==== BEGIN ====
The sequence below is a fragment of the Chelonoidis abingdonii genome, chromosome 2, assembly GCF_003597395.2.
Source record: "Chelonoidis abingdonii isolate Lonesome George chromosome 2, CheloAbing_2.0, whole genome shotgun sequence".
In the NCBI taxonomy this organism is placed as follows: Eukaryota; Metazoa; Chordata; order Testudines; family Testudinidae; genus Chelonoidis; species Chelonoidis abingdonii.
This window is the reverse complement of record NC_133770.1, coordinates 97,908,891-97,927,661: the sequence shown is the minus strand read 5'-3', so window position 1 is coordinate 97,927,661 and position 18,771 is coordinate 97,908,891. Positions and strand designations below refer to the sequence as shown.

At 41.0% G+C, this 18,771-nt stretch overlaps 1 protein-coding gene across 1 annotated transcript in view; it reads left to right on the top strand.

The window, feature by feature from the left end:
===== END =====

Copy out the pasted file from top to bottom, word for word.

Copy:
The sequence below is a fragment of the Chelonoidis abingdonii genome, chromosome 2, assembly GCF_003597395.2.
Source record: "Chelonoidis abingdonii isolate Lonesome George chromosome 2, CheloAbing_2.0, whole genome shotgun sequence".
In the NCBI taxonomy this organism is placed as follows: Eukaryota; Metazoa; Chordata; order Testudines; family Testudinidae; genus Chelonoidis; species Chelonoidis abingdonii.
This window is the reverse complement of record NC_133770.1, coordinates 97,908,891-97,927,661: the sequence shown is the minus strand read 5'-3', so window position 1 is coordinate 97,927,661 and position 18,771 is coordinate 97,908,891. Positions and strand designations below refer to the sequence as shown.

At 41.0% G+C, this 18,771-nt stretch overlaps 1 protein-coding gene across 1 annotated transcript in view; it reads left to right on the top strand.

The window, feature by feature from the left end: